|Photo by Robert Ashcroft|
The paparazzi have departed. Their dust has settled in Sardi's fourth-floor Eugenia Room, revealing the last two remaining stars of Dead Accounts. At the only table in the room sit Katie Holmes and Norbert Leo Butz, betraying a little relief to be down to the select one-on-one interviews.
Being the last of the Mohicans, I am greeted by Holmes like a light at the end of the tunnel. She has just run the gauntlet of a packed theatre junket, and she has done it with Butz, her top-billed big brother in the play, by her side, assuring that the reporters and television interviewers stick to the subject (the play) and not stray into questions untowardly TMZ-ish.
She is the second wife Tom Cruise has brought to Broadway — and the first to come back for seconds, Cruiseless — and she's plainly pleased nobody flirted with that fact.
|photo by Joan Marcus|
"This is such a gift — a wonderful play, cast, director — it's what I've been wanting. It's overwhelming — but in a good way. There are a lot of ideas, a lot of energy, coming at you, and it's important it's coming at you. You're not quite ready to put it back out there, but you know it's sinking in. You address the play, get comfortable, share your heart and" — laughing at her vulnerability — "hope nobody stomps on it."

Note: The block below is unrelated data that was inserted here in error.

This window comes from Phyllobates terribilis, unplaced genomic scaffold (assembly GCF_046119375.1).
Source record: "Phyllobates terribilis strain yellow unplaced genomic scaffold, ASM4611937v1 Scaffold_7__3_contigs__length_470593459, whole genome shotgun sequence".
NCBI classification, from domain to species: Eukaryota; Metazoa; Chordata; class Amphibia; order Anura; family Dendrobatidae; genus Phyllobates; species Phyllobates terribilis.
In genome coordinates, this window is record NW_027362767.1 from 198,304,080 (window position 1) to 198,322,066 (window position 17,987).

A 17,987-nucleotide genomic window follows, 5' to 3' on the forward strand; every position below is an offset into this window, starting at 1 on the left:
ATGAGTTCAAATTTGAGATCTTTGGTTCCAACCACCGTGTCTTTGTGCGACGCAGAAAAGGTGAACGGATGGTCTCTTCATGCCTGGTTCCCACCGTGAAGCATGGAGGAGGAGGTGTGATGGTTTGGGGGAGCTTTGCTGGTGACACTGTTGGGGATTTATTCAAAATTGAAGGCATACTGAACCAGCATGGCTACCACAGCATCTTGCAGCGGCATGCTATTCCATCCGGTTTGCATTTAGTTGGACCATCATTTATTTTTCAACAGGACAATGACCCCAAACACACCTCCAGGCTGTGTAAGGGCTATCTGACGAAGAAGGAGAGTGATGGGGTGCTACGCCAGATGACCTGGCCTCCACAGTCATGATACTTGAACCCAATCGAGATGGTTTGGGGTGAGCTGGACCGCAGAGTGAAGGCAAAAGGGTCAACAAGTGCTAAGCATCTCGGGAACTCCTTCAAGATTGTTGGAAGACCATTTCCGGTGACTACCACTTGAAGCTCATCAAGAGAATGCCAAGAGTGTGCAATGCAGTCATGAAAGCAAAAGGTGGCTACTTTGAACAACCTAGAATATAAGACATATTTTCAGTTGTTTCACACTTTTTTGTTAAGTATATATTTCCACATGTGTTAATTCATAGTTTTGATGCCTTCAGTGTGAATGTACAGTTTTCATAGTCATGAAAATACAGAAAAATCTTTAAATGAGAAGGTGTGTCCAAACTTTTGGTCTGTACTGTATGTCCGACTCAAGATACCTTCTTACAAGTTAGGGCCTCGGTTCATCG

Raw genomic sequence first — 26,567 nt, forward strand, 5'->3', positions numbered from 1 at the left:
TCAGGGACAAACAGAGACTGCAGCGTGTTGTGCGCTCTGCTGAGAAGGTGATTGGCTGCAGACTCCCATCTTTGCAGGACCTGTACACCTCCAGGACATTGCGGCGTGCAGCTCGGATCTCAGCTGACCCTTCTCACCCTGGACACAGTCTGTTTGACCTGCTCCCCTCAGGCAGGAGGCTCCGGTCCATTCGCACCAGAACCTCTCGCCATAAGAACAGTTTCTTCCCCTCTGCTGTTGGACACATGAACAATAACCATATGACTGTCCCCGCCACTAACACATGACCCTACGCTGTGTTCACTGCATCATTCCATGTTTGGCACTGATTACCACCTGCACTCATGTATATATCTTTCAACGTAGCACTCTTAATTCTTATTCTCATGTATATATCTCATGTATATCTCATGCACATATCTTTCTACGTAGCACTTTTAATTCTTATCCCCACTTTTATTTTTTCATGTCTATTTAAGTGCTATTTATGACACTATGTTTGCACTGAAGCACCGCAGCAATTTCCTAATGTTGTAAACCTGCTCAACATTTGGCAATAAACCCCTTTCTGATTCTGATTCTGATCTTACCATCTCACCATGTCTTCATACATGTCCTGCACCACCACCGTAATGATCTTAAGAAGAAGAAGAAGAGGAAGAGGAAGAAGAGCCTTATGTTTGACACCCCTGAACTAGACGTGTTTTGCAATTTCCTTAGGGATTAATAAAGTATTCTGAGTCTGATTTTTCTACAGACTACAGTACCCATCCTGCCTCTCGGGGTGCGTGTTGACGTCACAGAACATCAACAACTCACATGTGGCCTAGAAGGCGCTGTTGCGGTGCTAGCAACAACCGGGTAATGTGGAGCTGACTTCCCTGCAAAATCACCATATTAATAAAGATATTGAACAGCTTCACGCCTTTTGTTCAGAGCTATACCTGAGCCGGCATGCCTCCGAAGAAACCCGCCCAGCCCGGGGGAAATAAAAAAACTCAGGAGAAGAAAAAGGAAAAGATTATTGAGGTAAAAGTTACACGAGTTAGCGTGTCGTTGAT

In truth, the gods of theatre have been pretty good to Holmes, manning her Main Stem second venture with Midwesterners like the author (Theresa Rebeck) and the director (Jack O'Brien).
In Dead Accounts, Butz is a prodigal who returns home, flush with money but without his wife (Judy Greer), worrying his mom (Jayne Houdyshell) and a local friend (Josh Hamilton).
Rebeck tried out Dead Accounts — currently playing at the Music Box Theatre — in her own backyard of Cincinnati, then gave it to O'Brien for an informal reading in New York. Butz starred, seeing as how he won both his Tonys under the directorship of O'Brien (Dirty Rotten Scoundrels and Catch Me If You Can). "I loved the play, I really did," the actor admits. "It's about a big, noisy, complicated Midwestern family — Catholic, which is my story — and it's so full of true warmth and sentiment, without becoming sentimental. Theresa Rebeck is a writer who really loves her characters and writes them with tremendous depth and care.
"When Katie found the play, it was a go, and I got the call: Was I interested? Heck, yeah! This is a fantastic part — and a great relationship we get to explore on stage."
|1 | 2 Next|